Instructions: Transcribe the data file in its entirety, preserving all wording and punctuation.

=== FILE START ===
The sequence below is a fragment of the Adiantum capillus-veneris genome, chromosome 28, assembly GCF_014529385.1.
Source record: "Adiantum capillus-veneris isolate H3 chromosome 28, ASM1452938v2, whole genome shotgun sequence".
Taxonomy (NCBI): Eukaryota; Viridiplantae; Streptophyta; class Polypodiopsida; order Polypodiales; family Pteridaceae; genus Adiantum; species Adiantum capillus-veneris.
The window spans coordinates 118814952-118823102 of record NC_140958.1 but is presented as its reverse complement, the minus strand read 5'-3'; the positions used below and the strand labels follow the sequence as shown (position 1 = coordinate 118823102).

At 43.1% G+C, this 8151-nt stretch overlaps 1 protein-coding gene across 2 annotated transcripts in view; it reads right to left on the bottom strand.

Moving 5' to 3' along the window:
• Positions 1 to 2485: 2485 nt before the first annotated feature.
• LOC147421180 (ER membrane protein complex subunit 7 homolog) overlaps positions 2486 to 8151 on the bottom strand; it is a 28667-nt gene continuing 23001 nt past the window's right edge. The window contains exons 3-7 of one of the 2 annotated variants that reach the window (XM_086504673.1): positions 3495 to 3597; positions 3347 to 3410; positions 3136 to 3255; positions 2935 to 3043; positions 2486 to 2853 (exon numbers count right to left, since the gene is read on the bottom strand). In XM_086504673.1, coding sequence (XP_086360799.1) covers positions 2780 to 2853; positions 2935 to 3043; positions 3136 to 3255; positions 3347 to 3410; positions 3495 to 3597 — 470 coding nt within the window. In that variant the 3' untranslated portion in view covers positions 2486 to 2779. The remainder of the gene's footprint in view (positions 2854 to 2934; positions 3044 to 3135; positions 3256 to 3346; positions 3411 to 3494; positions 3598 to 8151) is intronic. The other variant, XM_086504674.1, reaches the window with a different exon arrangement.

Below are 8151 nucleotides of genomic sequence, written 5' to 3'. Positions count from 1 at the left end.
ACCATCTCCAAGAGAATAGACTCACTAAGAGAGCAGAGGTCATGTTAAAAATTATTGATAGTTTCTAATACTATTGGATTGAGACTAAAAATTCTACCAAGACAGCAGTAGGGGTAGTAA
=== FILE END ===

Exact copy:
The sequence below is a fragment of the Adiantum capillus-veneris genome, chromosome 28, assembly GCF_014529385.1.
Source record: "Adiantum capillus-veneris isolate H3 chromosome 28, ASM1452938v2, whole genome shotgun sequence".
Taxonomy (NCBI): Eukaryota; Viridiplantae; Streptophyta; class Polypodiopsida; order Polypodiales; family Pteridaceae; genus Adiantum; species Adiantum capillus-veneris.
The window spans coordinates 118814952-118823102 of record NC_140958.1 but is presented as its reverse complement, the minus strand read 5'-3'; the positions used below and the strand labels follow the sequence as shown (position 1 = coordinate 118823102).

At 43.1% G+C, this 8151-nt stretch overlaps 1 protein-coding gene across 2 annotated transcripts in view; it reads right to left on the bottom strand.

Moving 5' to 3' along the window:
• Positions 1 to 2485: 2485 nt before the first annotated feature.
• LOC147421180 (ER membrane protein complex subunit 7 homolog) overlaps positions 2486 to 8151 on the bottom strand; it is a 28667-nt gene continuing 23001 nt past the window's right edge. The window contains exons 3-7 of one of the 2 annotated variants that reach the window (XM_086504673.1): positions 3495 to 3597; positions 3347 to 3410; positions 3136 to 3255; positions 2935 to 3043; positions 2486 to 2853 (exon numbers count right to left, since the gene is read on the bottom strand). In XM_086504673.1, coding sequence (XP_086360799.1) covers positions 2780 to 2853; positions 2935 to 3043; positions 3136 to 3255; positions 3347 to 3410; positions 3495 to 3597 — 470 coding nt within the window. In that variant the 3' untranslated portion in view covers positions 2486 to 2779. The remainder of the gene's footprint in view (positions 2854 to 2934; positions 3044 to 3135; positions 3256 to 3346; positions 3411 to 3494; positions 3598 to 8151) is intronic. The other variant, XM_086504674.1, reaches the window with a different exon arrangement.

Below are 8151 nucleotides of genomic sequence, written 5' to 3'. Positions count from 1 at the left end.
ACCATCTCCAAGAGAATAGACTCACTAAGAGAGCAGAGGTCATGTTAAAAATTATTGATAGTTTCTAATACTATTGGATTGAGACTAAAAATTCTACCAAGACAGCAGTAGGGGTAGTAA